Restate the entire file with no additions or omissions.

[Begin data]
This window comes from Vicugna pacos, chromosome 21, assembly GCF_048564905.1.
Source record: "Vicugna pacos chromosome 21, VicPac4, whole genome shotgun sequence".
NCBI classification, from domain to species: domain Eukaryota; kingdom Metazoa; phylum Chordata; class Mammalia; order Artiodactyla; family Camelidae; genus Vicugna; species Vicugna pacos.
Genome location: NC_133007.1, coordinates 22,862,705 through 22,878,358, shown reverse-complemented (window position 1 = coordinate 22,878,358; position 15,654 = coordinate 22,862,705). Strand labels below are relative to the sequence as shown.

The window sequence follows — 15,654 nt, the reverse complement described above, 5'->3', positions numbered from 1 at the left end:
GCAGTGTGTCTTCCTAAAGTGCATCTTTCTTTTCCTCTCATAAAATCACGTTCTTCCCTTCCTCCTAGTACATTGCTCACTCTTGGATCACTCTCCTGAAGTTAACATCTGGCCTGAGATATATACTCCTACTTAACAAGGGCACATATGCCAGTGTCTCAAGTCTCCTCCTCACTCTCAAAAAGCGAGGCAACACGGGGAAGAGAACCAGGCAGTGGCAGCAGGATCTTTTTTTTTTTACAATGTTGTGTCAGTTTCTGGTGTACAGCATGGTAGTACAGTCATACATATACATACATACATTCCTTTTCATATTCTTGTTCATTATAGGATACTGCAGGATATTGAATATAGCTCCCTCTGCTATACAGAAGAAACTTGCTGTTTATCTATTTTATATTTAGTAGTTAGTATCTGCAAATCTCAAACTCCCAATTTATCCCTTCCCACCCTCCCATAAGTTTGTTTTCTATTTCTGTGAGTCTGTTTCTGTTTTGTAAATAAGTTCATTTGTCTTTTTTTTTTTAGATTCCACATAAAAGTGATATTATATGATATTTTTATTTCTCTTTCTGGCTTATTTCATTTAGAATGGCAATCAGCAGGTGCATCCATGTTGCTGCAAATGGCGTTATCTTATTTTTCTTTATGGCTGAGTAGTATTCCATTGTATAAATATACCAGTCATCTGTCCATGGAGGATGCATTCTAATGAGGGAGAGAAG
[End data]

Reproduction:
This window comes from Vicugna pacos, chromosome 21, assembly GCF_048564905.1.
Source record: "Vicugna pacos chromosome 21, VicPac4, whole genome shotgun sequence".
NCBI classification, from domain to species: domain Eukaryota; kingdom Metazoa; phylum Chordata; class Mammalia; order Artiodactyla; family Camelidae; genus Vicugna; species Vicugna pacos.
Genome location: NC_133007.1, coordinates 22,862,705 through 22,878,358, shown reverse-complemented (window position 1 = coordinate 22,878,358; position 15,654 = coordinate 22,862,705). Strand labels below are relative to the sequence as shown.

The window sequence follows — 15,654 nt, the reverse complement described above, 5'->3', positions numbered from 1 at the left end:
GCAGTGTGTCTTCCTAAAGTGCATCTTTCTTTTCCTCTCATAAAATCACGTTCTTCCCTTCCTCCTAGTACATTGCTCACTCTTGGATCACTCTCCTGAAGTTAACATCTGGCCTGAGATATATACTCCTACTTAACAAGGGCACATATGCCAGTGTCTCAAGTCTCCTCCTCACTCTCAAAAAGCGAGGCAACACGGGGAAGAGAACCAGGCAGTGGCAGCAGGATCTTTTTTTTTTTACAATGTTGTGTCAGTTTCTGGTGTACAGCATGGTAGTACAGTCATACATATACATACATACATTCCTTTTCATATTCTTGTTCATTATAGGATACTGCAGGATATTGAATATAGCTCCCTCTGCTATACAGAAGAAACTTGCTGTTTATCTATTTTATATTTAGTAGTTAGTATCTGCAAATCTCAAACTCCCAATTTATCCCTTCCCACCCTCCCATAAGTTTGTTTTCTATTTCTGTGAGTCTGTTTCTGTTTTGTAAATAAGTTCATTTGTCTTTTTTTTTTTAGATTCCACATAAAAGTGATATTATATGATATTTTTATTTCTCTTTCTGGCTTATTTCATTTAGAATGGCAATCAGCAGGTGCATCCATGTTGCTGCAAATGGCGTTATCTTATTTTTCTTTATGGCTGAGTAGTATTCCATTGTATAAATATACCAGTCATCTGTCCATGGAGGATGCATTCTAATGAGGGAGAGAAG